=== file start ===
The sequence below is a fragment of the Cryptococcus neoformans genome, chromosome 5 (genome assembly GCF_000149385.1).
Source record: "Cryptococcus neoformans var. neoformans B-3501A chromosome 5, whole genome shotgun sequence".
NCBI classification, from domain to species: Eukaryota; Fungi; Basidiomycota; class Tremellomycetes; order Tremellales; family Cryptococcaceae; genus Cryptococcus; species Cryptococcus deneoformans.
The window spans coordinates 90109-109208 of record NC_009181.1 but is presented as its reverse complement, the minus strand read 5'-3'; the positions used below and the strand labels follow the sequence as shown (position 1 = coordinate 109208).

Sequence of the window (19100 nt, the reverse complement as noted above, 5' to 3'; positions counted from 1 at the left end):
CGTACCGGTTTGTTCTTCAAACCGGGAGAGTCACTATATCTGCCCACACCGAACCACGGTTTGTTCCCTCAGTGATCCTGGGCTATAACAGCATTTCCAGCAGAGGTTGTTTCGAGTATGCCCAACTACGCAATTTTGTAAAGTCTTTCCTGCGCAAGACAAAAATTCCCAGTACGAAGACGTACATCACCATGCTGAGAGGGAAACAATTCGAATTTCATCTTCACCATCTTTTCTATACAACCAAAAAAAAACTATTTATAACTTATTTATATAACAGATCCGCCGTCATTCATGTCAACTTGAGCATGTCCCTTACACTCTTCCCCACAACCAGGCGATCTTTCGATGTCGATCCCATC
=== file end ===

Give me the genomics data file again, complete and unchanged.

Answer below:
The sequence below is a fragment of the Cryptococcus neoformans genome, chromosome 5 (genome assembly GCF_000149385.1).
Source record: "Cryptococcus neoformans var. neoformans B-3501A chromosome 5, whole genome shotgun sequence".
NCBI classification, from domain to species: Eukaryota; Fungi; Basidiomycota; class Tremellomycetes; order Tremellales; family Cryptococcaceae; genus Cryptococcus; species Cryptococcus deneoformans.
The window spans coordinates 90109-109208 of record NC_009181.1 but is presented as its reverse complement, the minus strand read 5'-3'; the positions used below and the strand labels follow the sequence as shown (position 1 = coordinate 109208).

Sequence of the window (19100 nt, the reverse complement as noted above, 5' to 3'; positions counted from 1 at the left end):
CGTACCGGTTTGTTCTTCAAACCGGGAGAGTCACTATATCTGCCCACACCGAACCACGGTTTGTTCCCTCAGTGATCCTGGGCTATAACAGCATTTCCAGCAGAGGTTGTTTCGAGTATGCCCAACTACGCAATTTTGTAAAGTCTTTCCTGCGCAAGACAAAAATTCCCAGTACGAAGACGTACATCACCATGCTGAGAGGGAAACAATTCGAATTTCATCTTCACCATCTTTTCTATACAACCAAAAAAAAACTATTTATAACTTATTTATATAACAGATCCGCCGTCATTCATGTCAACTTGAGCATGTCCCTTACACTCTTCCCCACAACCAGGCGATCTTTCGATGTCGATCCCATC